Civil engineer’s managing director criticises firm’s bank for calling in the administrators last week
Hewlett Group’s managing director has criticised the civil engineering firm’s former bank Lloyds for its decision to call in the administrators, damaging the firm’s reputation, writes Vern Pitt.
Four of Hewlett’s subsidiaries, including Hewlett Civil Engineering, were placed into administration last week. Senior managers then rescued the firm days later with a management buyout, saving 300 jobs.
Administrator BDO said it had been called in to administer the firms, which together had a turnover of £42m in 2012, after “the companies encountered financial difficulties as a result of the challenging economic climate over the past few years”.
Speaking to Building, Alan Cooper, Hewlett Group managing director – who with founder John Duffy now owns the company following the buyout – said the firm’s bank had called in the administrators over debt of less than £5m. He said the move was “hostile” and that Hewlett had already been “looking for other funders”.
“They gave us no warning that that was what they would do,” he said. “It has been very damaging to us. The reputation has been severely damaged. We regretthat decision very much and we cannot turn the clock back. We are trying to repair a lot of that damage.”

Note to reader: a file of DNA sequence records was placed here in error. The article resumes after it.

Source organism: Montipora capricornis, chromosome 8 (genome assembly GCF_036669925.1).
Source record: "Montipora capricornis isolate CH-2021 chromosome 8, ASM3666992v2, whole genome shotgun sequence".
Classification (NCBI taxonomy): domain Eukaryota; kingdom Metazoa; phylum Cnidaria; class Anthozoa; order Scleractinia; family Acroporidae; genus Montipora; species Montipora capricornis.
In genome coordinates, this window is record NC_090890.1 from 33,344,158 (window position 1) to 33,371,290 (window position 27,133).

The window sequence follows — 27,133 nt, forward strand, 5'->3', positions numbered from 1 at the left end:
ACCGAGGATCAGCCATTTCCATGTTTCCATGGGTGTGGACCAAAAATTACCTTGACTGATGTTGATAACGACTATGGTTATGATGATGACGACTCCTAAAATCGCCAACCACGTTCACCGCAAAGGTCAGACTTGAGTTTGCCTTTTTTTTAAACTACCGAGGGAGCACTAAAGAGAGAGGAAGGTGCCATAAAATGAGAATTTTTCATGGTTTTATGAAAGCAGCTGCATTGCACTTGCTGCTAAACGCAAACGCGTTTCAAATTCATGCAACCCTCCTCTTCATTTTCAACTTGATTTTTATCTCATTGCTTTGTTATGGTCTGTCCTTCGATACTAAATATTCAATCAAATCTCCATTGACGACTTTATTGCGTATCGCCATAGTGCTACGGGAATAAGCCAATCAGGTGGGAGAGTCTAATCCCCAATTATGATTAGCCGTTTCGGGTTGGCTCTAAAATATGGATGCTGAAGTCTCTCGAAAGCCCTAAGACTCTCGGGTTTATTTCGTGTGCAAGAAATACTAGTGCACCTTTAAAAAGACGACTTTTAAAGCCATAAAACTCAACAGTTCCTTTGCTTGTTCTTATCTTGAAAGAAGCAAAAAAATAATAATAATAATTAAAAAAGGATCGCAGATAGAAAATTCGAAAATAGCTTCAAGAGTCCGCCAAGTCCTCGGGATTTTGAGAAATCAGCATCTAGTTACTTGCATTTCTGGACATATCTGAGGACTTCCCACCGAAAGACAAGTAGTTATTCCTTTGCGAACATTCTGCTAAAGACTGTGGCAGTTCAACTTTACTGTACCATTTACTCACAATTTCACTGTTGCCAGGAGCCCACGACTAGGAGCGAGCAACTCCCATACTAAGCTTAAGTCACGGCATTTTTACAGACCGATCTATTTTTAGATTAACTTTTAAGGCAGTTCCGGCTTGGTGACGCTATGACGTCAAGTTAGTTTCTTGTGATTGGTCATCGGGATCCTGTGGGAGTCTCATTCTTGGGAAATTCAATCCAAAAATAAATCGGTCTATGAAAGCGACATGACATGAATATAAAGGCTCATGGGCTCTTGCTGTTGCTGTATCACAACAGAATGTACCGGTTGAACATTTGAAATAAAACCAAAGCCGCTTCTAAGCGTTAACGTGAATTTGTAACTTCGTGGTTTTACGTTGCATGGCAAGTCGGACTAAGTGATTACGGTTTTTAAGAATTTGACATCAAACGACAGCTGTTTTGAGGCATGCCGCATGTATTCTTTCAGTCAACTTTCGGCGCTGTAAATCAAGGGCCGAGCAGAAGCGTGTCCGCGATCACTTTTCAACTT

Cooper said a drop in residential property prices, which had affected the group’s property arm, was the main cause of the debts that led to the bank calling in the administrators.
He said the firm was paying the debt down but “clearly” it was not fast enough for the bank.
Hewlett is now no longer in the housing business having left its housing arm – Portford Homes – in administration.
The firm was forced to shut down its work on all its sites when the administrators were called in. Cooper said work on some contracts, including a gas storage facility in Cheshire and infrastructure work for developer Bellway in Sheffield, had now restarted under the new firm.
But Cooper said it could take up to two weeks for all of the old firm’s contracts to be novated to the new firm. He said he was unsure if all contracts would eventually come across.
Hewlett’s work on the £600m redevelopment of Birmingham New Street station (pictured) is one contract yet to be signed over. “I cannot speak for [project manager] Mace or Network Rail; they may have options they are considering,” said Cooper.
He said he saw the “most exciting” opportunities for growth in the Middle East. Cooper said there were already staff based in the region developing leads. “Growth is likely to be at a very low percentage in the UK which is why the overseas market is very attractive,” he said.
A Lloyds spokesperson said calling in administrators was always a “last resort”.
“We had worked with the company’s management for a number of months to try and find a consensual solution which would put the business on a sounder financial footing. We provided considerable support – … through several temporary increases in facilities and a waiving of covenants,” he said. “Unfortunately, it did not prove possible to restructure without a formal insolvency process.”